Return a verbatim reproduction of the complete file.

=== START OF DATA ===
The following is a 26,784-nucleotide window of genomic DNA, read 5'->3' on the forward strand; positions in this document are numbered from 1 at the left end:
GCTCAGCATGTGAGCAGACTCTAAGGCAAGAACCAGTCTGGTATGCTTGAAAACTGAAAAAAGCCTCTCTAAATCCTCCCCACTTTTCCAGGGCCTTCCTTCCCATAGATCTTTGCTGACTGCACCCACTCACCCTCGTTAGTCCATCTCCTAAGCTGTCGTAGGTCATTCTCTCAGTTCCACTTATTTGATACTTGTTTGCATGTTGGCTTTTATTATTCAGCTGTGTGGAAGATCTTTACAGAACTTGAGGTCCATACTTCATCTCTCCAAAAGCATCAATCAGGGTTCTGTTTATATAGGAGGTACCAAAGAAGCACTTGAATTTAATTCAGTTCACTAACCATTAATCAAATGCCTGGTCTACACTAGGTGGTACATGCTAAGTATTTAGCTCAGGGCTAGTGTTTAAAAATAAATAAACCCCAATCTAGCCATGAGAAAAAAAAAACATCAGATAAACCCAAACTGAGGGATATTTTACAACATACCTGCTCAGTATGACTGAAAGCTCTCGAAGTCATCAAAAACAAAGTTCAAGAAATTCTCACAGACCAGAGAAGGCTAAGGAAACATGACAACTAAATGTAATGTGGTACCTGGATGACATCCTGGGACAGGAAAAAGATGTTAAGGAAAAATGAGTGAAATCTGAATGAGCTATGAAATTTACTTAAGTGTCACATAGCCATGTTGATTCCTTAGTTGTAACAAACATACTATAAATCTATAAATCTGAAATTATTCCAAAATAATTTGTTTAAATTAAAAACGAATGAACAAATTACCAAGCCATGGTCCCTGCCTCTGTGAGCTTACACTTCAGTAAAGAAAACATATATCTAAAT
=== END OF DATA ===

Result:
The following is a 26,784-nucleotide window of genomic DNA, read 5'->3' on the forward strand; positions in this document are numbered from 1 at the left end:
GCTCAGCATGTGAGCAGACTCTAAGGCAAGAACCAGTCTGGTATGCTTGAAAACTGAAAAAAGCCTCTCTAAATCCTCCCCACTTTTCCAGGGCCTTCCTTCCCATAGATCTTTGCTGACTGCACCCACTCACCCTCGTTAGTCCATCTCCTAAGCTGTCGTAGGTCATTCTCTCAGTTCCACTTATTTGATACTTGTTTGCATGTTGGCTTTTATTATTCAGCTGTGTGGAAGATCTTTACAGAACTTGAGGTCCATACTTCATCTCTCCAAAAGCATCAATCAGGGTTCTGTTTATATAGGAGGTACCAAAGAAGCACTTGAATTTAATTCAGTTCACTAACCATTAATCAAATGCCTGGTCTACACTAGGTGGTACATGCTAAGTATTTAGCTCAGGGCTAGTGTTTAAAAATAAATAAACCCCAATCTAGCCATGAGAAAAAAAAAACATCAGATAAACCCAAACTGAGGGATATTTTACAACATACCTGCTCAGTATGACTGAAAGCTCTCGAAGTCATCAAAAACAAAGTTCAAGAAATTCTCACAGACCAGAGAAGGCTAAGGAAACATGACAACTAAATGTAATGTGGTACCTGGATGACATCCTGGGACAGGAAAAAGATGTTAAGGAAAAATGAGTGAAATCTGAATGAGCTATGAAATTTACTTAAGTGTCACATAGCCATGTTGATTCCTTAGTTGTAACAAACATACTATAAATCTATAAATCTGAAATTATTCCAAAATAATTTGTTTAAATTAAAAACGAATGAACAAATTACCAAGCCATGGTCCCTGCCTCTGTGAGCTTACACTTCAGTAAAGAAAACATATATCTAAAT